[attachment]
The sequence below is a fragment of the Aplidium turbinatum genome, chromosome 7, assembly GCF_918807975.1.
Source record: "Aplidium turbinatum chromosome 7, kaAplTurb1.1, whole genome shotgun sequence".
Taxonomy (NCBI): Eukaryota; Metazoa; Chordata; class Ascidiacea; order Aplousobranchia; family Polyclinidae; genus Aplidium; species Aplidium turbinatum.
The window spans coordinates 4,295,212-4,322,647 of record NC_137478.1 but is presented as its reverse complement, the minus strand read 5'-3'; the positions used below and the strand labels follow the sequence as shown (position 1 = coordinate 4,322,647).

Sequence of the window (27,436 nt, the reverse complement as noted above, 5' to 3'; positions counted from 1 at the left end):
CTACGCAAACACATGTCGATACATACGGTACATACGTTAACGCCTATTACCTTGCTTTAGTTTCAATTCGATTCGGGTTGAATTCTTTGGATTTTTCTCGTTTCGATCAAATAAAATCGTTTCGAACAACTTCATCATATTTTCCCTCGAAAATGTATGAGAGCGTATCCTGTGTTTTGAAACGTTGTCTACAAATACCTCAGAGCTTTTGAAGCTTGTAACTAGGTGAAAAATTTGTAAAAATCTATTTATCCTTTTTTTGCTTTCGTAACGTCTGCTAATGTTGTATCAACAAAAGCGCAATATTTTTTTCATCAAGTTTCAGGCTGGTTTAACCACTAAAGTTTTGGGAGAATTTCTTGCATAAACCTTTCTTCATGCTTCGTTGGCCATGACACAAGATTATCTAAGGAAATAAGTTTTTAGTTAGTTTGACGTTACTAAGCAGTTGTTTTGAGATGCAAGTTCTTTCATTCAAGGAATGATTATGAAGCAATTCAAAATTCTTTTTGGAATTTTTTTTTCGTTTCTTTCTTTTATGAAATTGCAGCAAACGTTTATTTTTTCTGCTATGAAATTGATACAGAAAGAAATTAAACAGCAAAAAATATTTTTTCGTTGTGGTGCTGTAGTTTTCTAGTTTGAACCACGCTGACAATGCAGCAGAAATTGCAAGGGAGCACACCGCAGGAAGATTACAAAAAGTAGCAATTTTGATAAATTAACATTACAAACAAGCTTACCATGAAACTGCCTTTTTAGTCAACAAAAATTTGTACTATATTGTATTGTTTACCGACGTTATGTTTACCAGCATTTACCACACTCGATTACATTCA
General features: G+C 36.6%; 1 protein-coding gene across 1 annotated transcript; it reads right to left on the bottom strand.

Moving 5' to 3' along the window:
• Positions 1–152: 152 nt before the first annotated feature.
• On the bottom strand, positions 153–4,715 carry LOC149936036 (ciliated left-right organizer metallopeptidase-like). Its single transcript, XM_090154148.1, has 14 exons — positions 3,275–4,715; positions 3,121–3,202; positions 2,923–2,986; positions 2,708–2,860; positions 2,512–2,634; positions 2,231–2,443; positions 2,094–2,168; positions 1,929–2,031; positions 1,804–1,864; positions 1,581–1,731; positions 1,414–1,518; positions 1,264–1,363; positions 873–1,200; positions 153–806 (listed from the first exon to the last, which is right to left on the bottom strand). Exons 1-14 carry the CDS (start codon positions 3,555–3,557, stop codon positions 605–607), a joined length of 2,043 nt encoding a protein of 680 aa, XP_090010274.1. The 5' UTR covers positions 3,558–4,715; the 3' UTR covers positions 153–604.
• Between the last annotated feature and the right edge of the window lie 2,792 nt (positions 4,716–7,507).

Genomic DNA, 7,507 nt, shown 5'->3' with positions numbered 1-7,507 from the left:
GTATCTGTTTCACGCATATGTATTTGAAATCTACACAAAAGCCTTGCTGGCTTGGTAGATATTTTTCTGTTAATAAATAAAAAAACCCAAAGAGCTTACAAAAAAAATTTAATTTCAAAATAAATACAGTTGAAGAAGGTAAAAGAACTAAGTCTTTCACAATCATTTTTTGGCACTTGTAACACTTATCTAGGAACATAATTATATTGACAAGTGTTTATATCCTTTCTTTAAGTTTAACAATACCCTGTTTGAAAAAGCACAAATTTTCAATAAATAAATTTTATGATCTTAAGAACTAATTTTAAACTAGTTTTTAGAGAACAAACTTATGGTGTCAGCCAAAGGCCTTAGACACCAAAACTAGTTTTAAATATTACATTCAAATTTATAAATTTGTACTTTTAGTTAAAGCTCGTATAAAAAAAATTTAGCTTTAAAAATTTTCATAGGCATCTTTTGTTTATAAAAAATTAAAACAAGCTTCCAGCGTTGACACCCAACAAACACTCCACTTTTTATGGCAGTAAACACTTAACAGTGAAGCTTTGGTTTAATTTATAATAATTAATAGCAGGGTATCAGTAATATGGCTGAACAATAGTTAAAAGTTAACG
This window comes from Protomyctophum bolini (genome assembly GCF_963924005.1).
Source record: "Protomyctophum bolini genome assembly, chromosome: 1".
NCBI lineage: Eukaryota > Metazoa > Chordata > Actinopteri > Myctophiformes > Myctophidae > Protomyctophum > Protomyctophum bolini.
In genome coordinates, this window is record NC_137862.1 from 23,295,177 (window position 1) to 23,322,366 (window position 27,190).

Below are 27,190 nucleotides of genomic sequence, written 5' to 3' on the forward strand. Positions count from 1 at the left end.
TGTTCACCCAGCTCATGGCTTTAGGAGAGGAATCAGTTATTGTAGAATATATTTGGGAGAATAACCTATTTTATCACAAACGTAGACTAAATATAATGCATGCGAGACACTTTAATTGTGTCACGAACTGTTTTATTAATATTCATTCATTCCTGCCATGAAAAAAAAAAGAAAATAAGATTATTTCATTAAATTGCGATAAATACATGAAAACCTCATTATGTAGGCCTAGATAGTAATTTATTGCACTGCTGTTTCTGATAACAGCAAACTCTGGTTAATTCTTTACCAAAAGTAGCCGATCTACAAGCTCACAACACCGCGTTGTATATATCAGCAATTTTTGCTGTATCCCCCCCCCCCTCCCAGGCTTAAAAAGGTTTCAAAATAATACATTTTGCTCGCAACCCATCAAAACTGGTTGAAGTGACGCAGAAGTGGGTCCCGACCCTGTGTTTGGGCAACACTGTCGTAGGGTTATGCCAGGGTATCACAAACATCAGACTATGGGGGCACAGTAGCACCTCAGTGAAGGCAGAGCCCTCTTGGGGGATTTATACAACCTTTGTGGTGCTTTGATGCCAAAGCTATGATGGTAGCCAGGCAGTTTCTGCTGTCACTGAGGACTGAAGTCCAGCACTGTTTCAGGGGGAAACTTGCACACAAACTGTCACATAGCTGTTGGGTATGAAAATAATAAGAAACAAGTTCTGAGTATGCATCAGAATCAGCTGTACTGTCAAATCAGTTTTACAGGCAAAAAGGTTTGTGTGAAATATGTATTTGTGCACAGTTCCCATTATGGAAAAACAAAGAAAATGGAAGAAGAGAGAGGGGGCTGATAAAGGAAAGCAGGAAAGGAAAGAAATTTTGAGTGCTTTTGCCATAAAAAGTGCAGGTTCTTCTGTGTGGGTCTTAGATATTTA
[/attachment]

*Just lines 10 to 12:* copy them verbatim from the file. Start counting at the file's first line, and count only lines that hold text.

• On the bottom strand, positions 153–4,715 carry LOC149936036 (ciliated left-right organizer metallopeptidase-like). Its single transcript, XM_090154148.1, has 14 exons — positions 3,275–4,715; positions 3,121–3,202; positions 2,923–2,986; positions 2,708–2,860; positions 2,512–2,634; positions 2,231–2,443; positions 2,094–2,168; positions 1,929–2,031; positions 1,804–1,864; positions 1,581–1,731; positions 1,414–1,518; positions 1,264–1,363; positions 873–1,200; positions 153–806 (listed from the first exon to the last, which is right to left on the bottom strand). Exons 1-14 carry the CDS (start codon positions 3,555–3,557, stop codon positions 605–607), a joined length of 2,043 nt encoding a protein of 680 aa, XP_090010274.1. The 5' UTR covers positions 3,558–4,715; the 3' UTR covers positions 153–604.
• Between the last annotated feature and the right edge of the window lie 2,792 nt (positions 4,716–7,507).

Genomic DNA, 7,507 nt, shown 5'->3' with positions numbered 1-7,507 from the left: